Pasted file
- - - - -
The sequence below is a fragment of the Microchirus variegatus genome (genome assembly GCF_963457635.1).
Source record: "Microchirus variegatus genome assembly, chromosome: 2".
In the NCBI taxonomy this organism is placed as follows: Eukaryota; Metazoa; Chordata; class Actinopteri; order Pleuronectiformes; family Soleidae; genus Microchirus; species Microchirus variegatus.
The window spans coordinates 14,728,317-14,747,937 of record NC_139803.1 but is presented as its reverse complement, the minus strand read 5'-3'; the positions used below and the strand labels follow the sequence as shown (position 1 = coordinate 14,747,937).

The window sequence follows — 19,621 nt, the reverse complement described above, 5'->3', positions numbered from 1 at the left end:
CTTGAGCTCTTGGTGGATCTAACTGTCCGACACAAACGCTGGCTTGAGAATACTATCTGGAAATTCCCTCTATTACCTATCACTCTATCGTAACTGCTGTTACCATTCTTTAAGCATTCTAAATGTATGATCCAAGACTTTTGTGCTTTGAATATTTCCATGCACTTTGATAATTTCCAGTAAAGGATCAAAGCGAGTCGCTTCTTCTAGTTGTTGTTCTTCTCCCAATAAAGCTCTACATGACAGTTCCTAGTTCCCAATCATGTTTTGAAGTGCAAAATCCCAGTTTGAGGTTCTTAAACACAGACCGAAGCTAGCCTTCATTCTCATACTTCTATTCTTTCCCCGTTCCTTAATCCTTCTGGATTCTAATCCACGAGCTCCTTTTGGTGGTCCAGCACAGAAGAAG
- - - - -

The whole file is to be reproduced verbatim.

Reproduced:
The sequence below is a fragment of the Microchirus variegatus genome (genome assembly GCF_963457635.1).
Source record: "Microchirus variegatus genome assembly, chromosome: 2".
In the NCBI taxonomy this organism is placed as follows: Eukaryota; Metazoa; Chordata; class Actinopteri; order Pleuronectiformes; family Soleidae; genus Microchirus; species Microchirus variegatus.
The window spans coordinates 14,728,317-14,747,937 of record NC_139803.1 but is presented as its reverse complement, the minus strand read 5'-3'; the positions used below and the strand labels follow the sequence as shown (position 1 = coordinate 14,747,937).

The window sequence follows — 19,621 nt, the reverse complement described above, 5'->3', positions numbered from 1 at the left end:
CTTGAGCTCTTGGTGGATCTAACTGTCCGACACAAACGCTGGCTTGAGAATACTATCTGGAAATTCCCTCTATTACCTATCACTCTATCGTAACTGCTGTTACCATTCTTTAAGCATTCTAAATGTATGATCCAAGACTTTTGTGCTTTGAATATTTCCATGCACTTTGATAATTTCCAGTAAAGGATCAAAGCGAGTCGCTTCTTCTAGTTGTTGTTCTTCTCCCAATAAAGCTCTACATGACAGTTCCTAGTTCCCAATCATGTTTTGAAGTGCAAAATCCCAGTTTGAGGTTCTTAAACACAGACCGAAGCTAGCCTTCATTCTCATACTTCTATTCTTTCCCCGTTCCTTAATCCTTCTGGATTCTAATCCACGAGCTCCTTTTGGTGGTCCAGCACAGAAGAAG